Following a four-day sprint to collect enough signatures to get on the ballot in the race for city comptroller, former Gov. Eliot Spitzer faces a new hurdle after a Republican strategist challenged his ballot petitions late Monday night.
Though Spitzer turned in more than 27,000 signatures from registered Democrats to get on ballot for the September primary, veteran political strategist E. O'Brien Murray told The New York Daily News he challenged the petitions because he doesn't think the disgraced governor's comeback should be so easy.
"I’ve been talking to many others across the city and they’re extremely put off by the idea that Eliot Spitzer thinks he can come back in after what he put the people of New York through," Murray said.
Spitzer resigned as governor in 2008 after being connected to a prostitution ring. On July 7, he announced he was running for city comptroller but needed to turn in 3,750 signatures by July 10 to qualify — the campaign reportedly paid as much as $800 a day to petitioners to collect them. To much fanfare, Spitzer turned in 23,000 more than he needed.
Murray, who helped former Republican Rep. Bob Turner take former Congressman Anthony Weiner's seat after Weiner's resignation in 2011, said "all New Yorkers should be offended" by Spitzer's political comeback attempt.
"Everyone has an opportunity for redemption. I understand that. [But you can't] buy an election and possibly commit fraud collecting your petitions," Murray said.
"I am saying to any Stringer supporter who wants to go to the Board of Elections to take a look at his petitions, don't waste your time. You shouldn't do it," he said. "We must have this race. You cannot run for control of the city of New York without a robust primary challenge."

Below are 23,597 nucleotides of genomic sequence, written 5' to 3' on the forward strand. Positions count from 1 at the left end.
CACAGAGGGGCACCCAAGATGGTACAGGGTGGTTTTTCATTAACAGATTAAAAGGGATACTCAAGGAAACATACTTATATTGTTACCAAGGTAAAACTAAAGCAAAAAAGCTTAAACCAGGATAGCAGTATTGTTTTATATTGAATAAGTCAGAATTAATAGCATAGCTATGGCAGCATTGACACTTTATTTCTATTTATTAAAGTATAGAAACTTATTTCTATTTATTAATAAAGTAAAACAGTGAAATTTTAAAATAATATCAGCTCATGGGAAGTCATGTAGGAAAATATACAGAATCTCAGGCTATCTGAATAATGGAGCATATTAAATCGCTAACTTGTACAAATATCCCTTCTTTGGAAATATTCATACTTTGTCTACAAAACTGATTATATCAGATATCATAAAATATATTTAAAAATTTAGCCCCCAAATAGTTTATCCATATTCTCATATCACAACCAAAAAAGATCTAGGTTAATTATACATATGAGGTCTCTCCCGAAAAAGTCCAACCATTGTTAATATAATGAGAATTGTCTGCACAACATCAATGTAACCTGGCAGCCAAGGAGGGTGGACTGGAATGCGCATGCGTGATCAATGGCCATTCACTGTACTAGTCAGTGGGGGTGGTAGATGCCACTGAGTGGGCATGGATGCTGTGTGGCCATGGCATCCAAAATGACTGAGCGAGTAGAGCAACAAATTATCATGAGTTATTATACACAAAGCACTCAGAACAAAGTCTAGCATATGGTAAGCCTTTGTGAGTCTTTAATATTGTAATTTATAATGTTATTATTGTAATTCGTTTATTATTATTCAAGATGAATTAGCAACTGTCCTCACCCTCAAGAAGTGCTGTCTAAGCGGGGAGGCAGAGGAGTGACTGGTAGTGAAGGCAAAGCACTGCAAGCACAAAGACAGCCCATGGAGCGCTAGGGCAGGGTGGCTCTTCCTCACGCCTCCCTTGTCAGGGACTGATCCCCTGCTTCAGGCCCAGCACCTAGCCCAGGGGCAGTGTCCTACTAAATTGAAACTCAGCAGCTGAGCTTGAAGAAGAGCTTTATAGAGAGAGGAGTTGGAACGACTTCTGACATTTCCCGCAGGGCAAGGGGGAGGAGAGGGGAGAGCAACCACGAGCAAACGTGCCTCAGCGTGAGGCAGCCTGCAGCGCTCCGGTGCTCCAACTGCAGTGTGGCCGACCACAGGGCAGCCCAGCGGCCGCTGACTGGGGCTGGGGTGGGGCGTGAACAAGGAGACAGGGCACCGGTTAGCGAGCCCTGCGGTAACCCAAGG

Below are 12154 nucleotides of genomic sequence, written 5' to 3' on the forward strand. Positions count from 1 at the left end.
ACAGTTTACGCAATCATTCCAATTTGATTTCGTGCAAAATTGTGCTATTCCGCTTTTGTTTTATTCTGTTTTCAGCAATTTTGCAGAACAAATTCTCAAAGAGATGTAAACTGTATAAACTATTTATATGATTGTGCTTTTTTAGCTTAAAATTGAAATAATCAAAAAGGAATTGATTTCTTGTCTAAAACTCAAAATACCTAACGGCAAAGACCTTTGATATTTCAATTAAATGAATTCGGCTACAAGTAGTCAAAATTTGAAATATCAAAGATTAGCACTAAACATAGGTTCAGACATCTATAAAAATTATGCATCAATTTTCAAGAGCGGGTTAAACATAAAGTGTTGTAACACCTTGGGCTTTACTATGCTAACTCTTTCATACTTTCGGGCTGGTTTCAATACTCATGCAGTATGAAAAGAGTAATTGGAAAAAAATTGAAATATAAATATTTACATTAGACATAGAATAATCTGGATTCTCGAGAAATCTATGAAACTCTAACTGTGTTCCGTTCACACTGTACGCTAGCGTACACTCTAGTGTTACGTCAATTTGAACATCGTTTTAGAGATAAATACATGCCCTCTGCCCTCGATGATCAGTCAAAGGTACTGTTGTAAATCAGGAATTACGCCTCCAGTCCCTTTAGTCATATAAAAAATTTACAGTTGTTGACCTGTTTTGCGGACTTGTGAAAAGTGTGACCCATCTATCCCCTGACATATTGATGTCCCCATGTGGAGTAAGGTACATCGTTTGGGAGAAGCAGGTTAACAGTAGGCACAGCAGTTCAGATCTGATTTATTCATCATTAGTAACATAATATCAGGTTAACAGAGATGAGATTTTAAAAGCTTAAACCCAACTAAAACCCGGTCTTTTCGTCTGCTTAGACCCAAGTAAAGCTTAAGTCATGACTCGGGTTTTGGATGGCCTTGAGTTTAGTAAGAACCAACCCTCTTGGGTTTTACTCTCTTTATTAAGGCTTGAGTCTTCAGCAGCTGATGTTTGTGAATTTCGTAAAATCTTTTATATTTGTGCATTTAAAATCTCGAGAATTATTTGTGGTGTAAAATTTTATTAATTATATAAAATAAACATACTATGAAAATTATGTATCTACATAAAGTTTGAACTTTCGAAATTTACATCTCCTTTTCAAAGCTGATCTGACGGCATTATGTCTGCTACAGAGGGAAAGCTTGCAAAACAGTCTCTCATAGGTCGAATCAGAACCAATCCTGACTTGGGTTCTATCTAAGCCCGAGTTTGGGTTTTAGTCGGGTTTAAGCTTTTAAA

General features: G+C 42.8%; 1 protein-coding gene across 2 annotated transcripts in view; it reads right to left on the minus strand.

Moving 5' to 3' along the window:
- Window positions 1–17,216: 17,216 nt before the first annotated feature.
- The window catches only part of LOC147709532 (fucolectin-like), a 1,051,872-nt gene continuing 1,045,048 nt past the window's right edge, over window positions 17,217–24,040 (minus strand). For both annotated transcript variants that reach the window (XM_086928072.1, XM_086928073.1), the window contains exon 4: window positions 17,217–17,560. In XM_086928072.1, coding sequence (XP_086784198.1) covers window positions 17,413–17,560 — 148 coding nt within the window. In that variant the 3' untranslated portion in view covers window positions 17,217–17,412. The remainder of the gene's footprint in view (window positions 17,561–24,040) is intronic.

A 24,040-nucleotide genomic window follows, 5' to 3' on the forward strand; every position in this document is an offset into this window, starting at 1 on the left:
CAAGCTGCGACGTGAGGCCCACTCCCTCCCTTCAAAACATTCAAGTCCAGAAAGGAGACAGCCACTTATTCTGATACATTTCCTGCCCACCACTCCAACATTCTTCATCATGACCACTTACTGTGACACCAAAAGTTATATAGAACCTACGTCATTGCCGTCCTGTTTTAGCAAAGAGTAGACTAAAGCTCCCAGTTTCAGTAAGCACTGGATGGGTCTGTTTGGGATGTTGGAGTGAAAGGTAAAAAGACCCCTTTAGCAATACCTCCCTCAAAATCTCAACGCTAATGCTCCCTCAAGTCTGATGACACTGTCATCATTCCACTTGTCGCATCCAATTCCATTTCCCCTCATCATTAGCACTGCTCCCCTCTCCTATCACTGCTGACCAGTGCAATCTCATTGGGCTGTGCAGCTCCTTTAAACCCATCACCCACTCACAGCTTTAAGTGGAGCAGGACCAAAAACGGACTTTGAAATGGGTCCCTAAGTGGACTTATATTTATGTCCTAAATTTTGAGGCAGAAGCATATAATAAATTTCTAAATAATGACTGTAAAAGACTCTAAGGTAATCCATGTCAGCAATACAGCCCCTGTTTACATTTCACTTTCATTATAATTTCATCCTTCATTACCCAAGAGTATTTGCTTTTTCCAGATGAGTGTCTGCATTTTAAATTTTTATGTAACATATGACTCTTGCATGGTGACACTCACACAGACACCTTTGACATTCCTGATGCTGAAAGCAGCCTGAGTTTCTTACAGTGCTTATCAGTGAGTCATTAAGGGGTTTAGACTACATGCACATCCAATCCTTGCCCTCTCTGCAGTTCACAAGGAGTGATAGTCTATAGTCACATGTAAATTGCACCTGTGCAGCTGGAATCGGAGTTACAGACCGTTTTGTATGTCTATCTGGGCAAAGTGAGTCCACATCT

Shortly after Stringer's remarks, Spitzer's campaign preemptively sent out a statement responding to the news the petition wouldn't be challenged.
Tuesday morning, the campaign's attorney said they were not worried about getting on the ballot.
"Anyone can file General Objections without showing a scintilla of substance for the challenge," said Martin Connor in a statement. "The Spitzer campaign took great care in the petitioning process and filed far more than the number of valid signatures required by law. There are no worries in the frontrunners' camp about making the ballot. That was last week's concern."
Still, Murray's challenge is a hiccup in an otherwise successful week-old campaign. The objection was filed several hours after another poll put Spitzer in the lead — this time 15 points ahead of Stringer.
Murray told the Daily News that the forms he observed looked full of errors, adding he thought Spitzer was capable of intimidating voters to sign.
"That is Eliot Spitzer's M.O.," Murray said.
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